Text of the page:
American Camp Visitor Center on Summer Schedule
The American Camp visitor center is open 8:30 a.m. to 5 p.m. daily through September 1. Grounds remain open daily from dawn to 11 p.m More »
English Camp Visitor Contact Station on Summer Schedule
The English Camp visitor contact station in the Royal Marine Barracks is open 9 a.m. to 5 p.m., daily through September 1. Grounds are open daily from dawn to 11 p.m.
Standing on the redoubt (earthen fortification) at American Camp one can gaze south across the prairie to South Beach and across the waters of the Strait of Juan de Fuca to the Olympic Mountains, and on a clear day to Mt. Rainier.
To the east is the 290-foot ridge of Mt Finlayson, half forest, half prairie. To the north across Griffin Bay is Orcas Island and Mt. Baker and the North Cascades. To the west, across the parade ground, is the housing development that borders the park’s western boundary.
From this perspective (except perhaps for the houses sprouting up on the grasslands, it is easy to think of San Juan Island NHP as frozen in time within the Strait of Georgia. However, the dynamic forces of geologic processes, weather, climatic change and fire continue to shape and change the appearance of the park and influence its plant and animal life.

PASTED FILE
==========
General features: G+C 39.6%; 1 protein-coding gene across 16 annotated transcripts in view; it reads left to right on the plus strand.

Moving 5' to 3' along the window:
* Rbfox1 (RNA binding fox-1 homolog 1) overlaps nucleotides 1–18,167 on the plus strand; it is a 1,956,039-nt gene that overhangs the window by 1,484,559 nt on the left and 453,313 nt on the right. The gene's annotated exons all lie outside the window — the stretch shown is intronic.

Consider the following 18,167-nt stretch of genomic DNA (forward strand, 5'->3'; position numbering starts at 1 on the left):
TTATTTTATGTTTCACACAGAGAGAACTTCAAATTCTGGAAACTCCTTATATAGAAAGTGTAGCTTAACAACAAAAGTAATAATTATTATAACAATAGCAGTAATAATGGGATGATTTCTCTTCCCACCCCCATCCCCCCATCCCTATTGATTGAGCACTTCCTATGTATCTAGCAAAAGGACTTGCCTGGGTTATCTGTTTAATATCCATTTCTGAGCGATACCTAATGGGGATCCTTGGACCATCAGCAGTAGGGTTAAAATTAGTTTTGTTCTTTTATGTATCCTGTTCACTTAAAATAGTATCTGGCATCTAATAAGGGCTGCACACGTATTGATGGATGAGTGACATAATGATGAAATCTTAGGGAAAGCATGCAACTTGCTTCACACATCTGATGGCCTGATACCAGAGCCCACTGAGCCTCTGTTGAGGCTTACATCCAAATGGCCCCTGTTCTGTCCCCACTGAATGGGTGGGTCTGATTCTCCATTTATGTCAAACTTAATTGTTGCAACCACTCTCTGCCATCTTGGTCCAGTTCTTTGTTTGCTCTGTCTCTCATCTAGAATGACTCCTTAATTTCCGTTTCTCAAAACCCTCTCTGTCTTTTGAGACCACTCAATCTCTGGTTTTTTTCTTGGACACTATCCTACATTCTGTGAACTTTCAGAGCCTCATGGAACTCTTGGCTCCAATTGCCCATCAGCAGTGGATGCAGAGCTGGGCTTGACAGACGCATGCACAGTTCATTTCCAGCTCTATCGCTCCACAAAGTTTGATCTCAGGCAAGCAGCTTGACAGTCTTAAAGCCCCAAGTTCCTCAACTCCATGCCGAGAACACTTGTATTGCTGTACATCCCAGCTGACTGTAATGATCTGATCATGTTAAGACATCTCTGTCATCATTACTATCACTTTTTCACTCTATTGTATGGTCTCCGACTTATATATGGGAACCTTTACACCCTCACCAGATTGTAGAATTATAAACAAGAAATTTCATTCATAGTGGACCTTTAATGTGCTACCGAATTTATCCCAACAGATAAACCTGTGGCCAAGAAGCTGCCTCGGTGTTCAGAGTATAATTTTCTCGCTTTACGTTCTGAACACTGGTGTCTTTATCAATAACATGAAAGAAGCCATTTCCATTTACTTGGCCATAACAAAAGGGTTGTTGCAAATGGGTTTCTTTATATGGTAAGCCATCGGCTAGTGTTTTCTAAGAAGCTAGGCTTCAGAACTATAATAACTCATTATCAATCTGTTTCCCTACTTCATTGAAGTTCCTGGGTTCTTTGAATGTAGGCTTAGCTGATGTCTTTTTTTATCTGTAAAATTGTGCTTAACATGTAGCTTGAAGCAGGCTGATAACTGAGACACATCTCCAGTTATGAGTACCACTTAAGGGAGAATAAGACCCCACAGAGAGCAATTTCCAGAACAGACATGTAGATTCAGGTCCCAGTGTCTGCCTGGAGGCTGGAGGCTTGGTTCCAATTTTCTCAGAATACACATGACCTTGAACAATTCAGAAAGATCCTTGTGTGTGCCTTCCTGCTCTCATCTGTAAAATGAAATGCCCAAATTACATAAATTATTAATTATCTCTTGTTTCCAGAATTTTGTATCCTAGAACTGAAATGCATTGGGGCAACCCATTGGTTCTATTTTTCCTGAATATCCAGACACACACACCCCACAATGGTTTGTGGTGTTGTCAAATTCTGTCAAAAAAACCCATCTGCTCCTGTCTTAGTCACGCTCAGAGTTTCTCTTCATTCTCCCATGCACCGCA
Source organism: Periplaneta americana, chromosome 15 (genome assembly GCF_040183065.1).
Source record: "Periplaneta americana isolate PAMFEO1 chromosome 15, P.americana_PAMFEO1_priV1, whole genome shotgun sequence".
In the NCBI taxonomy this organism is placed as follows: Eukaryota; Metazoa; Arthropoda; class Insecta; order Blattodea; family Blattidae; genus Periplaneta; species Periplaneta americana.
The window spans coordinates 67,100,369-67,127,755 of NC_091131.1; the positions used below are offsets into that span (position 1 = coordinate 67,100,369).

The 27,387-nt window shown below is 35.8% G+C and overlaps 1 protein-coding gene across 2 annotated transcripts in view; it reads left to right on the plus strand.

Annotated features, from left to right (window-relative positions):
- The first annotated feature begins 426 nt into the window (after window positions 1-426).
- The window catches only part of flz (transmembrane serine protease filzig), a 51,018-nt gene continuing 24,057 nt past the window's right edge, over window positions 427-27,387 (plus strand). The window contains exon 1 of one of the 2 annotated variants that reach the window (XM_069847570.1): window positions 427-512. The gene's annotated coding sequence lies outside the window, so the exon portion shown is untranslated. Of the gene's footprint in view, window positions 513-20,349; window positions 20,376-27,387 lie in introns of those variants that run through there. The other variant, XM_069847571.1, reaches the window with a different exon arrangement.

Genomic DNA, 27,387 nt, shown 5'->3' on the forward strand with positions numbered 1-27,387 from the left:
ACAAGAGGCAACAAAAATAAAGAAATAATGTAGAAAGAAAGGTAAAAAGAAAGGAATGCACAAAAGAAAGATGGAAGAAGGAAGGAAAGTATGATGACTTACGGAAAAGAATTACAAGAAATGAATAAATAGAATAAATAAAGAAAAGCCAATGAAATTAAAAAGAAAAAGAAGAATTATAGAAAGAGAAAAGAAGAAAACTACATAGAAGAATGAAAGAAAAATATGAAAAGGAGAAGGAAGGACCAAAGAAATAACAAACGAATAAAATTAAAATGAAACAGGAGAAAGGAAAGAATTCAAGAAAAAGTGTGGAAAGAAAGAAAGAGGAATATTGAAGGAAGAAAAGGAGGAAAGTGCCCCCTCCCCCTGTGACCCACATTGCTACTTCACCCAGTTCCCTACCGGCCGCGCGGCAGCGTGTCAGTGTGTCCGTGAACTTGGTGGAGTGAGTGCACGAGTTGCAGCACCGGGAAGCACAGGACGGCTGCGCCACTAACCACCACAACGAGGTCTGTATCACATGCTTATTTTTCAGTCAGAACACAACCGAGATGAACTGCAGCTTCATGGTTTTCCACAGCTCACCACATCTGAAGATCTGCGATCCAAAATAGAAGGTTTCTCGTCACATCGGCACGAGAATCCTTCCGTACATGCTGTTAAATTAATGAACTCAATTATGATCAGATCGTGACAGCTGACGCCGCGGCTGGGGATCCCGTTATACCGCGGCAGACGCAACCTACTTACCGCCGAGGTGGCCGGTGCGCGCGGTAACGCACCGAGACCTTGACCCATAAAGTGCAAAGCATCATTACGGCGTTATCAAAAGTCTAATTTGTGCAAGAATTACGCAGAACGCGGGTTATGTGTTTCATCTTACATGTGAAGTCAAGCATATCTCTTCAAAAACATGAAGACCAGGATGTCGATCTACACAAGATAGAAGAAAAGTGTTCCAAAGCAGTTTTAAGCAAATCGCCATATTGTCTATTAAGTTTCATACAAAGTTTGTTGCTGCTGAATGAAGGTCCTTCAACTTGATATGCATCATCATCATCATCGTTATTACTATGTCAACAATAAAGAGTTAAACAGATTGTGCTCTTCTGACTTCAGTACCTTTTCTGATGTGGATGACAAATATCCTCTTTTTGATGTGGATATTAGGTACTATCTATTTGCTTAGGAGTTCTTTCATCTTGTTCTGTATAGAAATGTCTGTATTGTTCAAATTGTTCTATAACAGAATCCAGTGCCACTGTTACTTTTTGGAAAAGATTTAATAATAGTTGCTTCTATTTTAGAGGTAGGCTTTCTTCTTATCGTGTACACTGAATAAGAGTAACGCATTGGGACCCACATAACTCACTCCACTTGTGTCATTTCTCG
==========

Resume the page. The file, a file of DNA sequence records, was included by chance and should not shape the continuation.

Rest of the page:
Human-caused factors such as air, water, noise and light pollution, introduction of non-native species, and thoughtless destruction of fragile natural and cultural resources contribute to undesirable change. San Juan Island National Historical Park, like other National Parks, is a “living laboratory” where we can study and better understand the environmental processes and factors that have shaped and continue to shape park landscapes and ecosystems.
Inventory of resources and resource conditions provides the baseline data. Monitoring provides timely insight into natural and human-caused changes. Action may be taken to mediate or attempt to mediate adverse effects.
Did You Know?
Camas bulbs were so highly prized by Northwest Indians for their creamy potato/baked pear taste that groups sometimes fought over the best growing areas, and people traveled great distances to harvest the bulbs and prepare them into thin, dry cakes. To ensure future harvests, the Indians burned the prairie regularly.